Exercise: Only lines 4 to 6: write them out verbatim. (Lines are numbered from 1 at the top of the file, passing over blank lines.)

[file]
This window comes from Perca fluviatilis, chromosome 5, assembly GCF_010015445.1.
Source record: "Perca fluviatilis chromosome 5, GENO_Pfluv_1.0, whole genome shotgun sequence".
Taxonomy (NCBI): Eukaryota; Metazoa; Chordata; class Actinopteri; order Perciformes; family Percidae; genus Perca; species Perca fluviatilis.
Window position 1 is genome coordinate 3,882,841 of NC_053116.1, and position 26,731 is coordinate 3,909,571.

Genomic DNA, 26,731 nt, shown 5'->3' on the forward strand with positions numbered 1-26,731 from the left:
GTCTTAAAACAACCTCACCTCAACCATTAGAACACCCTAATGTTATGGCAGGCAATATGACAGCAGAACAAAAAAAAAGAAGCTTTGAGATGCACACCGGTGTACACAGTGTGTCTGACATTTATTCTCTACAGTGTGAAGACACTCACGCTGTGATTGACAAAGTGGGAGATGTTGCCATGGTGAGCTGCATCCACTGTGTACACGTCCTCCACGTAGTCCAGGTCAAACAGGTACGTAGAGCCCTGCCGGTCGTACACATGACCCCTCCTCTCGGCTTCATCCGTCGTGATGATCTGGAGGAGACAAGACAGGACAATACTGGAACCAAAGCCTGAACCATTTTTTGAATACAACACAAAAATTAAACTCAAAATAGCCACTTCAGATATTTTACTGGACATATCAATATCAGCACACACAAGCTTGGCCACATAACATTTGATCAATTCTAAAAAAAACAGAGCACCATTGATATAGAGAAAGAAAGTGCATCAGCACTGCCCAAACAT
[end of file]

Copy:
Window position 1 is genome coordinate 3,882,841 of NC_053116.1, and position 26,731 is coordinate 3,909,571.

Genomic DNA, 26,731 nt, shown 5'->3' on the forward strand with positions numbered 1-26,731 from the left:
GTCTTAAAACAACCTCACCTCAACCATTAGAACACCCTAATGTTATGGCAGGCAATATGACAGCAGAACAAAAAAAAAGAAGCTTTGAGATGCACACCGGTGTACACAGTGTGTCTGACATTTATTCTCTACAGTGTGAAGACACTCACGCTGTGATTGACAAAGTGGGAGATGTTGCCATGGTGAGCTGCATCCACTGTGTACACGTCCTCCACGTAGTCCAGGTCAAACAGGTACGTAGAGCCCTGCCGGTCGTACACATGACCCCTCCTCTCGGCTTCATCCGTCGTGATGATCTGGAGGAGACAAGACAGGACAATACTGGAACCAAAGCCTGAACCATTTTTTGAATACAACACAAAAATTAAACTCAAAATAGCCACTTCAGATATTTTACTGGACATATCAATATCAGCACACACAAGCTTGGCCACATAACATTTGATCAATTCTAAAAAAAACAGAGCACCATTGATATAGAGAAAGAAAGTGCATCAGCACTGCCCAAACAT